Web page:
Twin test: Honda Civic Type R vs Honda NSX-R

Twin test: Honda Civic Type R vs Honda NSX-R
Twin test: Honda Civic Type R vs Honda NSX-R

A quarter of a century separates these two cars, both Hondas, both with that R suffix that indicates they’re really going to be very fast. One started the whole R sub-brand, and one is the fifth-generation of the hyper sporty Civic derivative. Let’s remove that 25 years that separates them, and put them together.

The first indicator of what 25 years does is in the power outputs. Honda always said the NSX-R had 276bhp but everyone reckoned it probably broke the 300bhp barrier. But even that isn’t enough for the latest Civic Type R, which has 316bhp. In a four-seater hatchback that is eminently practical on a daily basis, as opposed to so low to the ground you’re in danger of tripping over it, like the NSX-R.

The Civic Type R even has a Comfort mode which lives up to its name as well. The chassis is terrific, there’s a limited-slip diff in the front and both steering and brakes are truly tremendous. The four-cylinder turbo engine may not have the charisma of the 3.0-litre V6 in the NSX-R but it’s still got serious clout.

While the Civic Type R started from a family hatchback and worked up, the NSX-R started with the mid-engined NSX and then worked up from there – a very different place to start. But Honda stripped out over 100kg of redundant stuff like sound-deadening, while adding Recaro carbon-kevlar bucket seats. At 1230kg this is ready to fly.

The Honda engineers stiffened the chassis, upped the suspension rates considerably, blueprinted the engine, lowered the gearing and then sent it off for limited production. They only made 483 cars with just a few making it to the UK.

Sit in the driving seat and you’re rewarded with the sort of view that would make many drivers salivate. There’s a suede-wrapped dashboard, a thin Momo steering wheel with no airbag, and ahead black faced dials with white markings and yellow needles. You feel an overwhelming urge to make those yellow needles flicker.

Visibility is astonishingly good. You’re low to the ground with great vision, particularly ahead, reminding you that most supercars box you in and need those cameras just to see where you’re going or have been.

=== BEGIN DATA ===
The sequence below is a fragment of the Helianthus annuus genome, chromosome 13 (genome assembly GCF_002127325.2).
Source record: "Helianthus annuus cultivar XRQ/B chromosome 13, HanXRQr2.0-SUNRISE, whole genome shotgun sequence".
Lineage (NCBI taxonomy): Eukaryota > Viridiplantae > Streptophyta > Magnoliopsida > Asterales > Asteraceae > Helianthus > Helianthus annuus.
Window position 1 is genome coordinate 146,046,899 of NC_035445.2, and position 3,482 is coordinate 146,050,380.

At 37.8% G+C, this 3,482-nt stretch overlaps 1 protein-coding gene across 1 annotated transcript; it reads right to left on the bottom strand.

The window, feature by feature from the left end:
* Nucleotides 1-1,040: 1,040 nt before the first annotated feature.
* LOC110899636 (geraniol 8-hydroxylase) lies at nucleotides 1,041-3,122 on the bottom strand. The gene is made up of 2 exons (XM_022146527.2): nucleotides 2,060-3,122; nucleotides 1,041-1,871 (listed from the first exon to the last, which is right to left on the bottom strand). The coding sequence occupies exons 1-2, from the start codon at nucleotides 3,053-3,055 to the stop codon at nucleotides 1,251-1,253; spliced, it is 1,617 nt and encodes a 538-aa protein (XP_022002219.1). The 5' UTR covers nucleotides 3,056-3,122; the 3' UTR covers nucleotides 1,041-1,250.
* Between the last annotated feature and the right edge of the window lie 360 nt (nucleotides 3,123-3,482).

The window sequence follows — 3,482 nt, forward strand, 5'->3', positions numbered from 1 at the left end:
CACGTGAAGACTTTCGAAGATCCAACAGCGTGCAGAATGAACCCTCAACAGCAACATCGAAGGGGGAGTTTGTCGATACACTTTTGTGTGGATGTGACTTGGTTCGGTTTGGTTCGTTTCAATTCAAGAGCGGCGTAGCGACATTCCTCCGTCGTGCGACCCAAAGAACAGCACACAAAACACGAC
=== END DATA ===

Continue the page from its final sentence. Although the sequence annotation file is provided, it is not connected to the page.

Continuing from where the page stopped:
On the move and, boy, is this thing stiffly sprung. It’s just this side of uncomfortable – just – but the payoff is brilliantly flat cornering and total body control. There’s no assistance in the steering and the result needs a touch of muscle but the payoff is a sense of connection with the wheels and the road that is sublime. You won’t find this tactile sensation in a modern supercar.

Below 6000rpm stuff happens alright, but it’s really over that magic figure that it all takes off in a big way. The valvetrain gnashes away, the exhaust wails and the performance punches harder and harder as the gears keep it all boiling.

The gearbox is sublime, unbelievably good. While the modern Civc Type R has a sweet shift, it’s not in this league. Not much is. Where the latest Type R looks like it wants to be noticed the NSX-R looks like it wants to go very fast indeed. Both cars are wickedly fast but driving this quarter-century car is so thrilling that it’s almost mournful.

Mournful because, in our rush to answers from technology, it shows what we’ve lost. Even if you drive a modern supercar, you’ll not really know what you’re missing unless you are lucky enough to drive the NSX-R. The gearbox and the steering are probably the truly stand-out elements, although it’s all incredible. This is what it means to be plugged in to the car, to really feel there’s dialogue between car and driver. Now we mostly get monologues, and it’s our loss.

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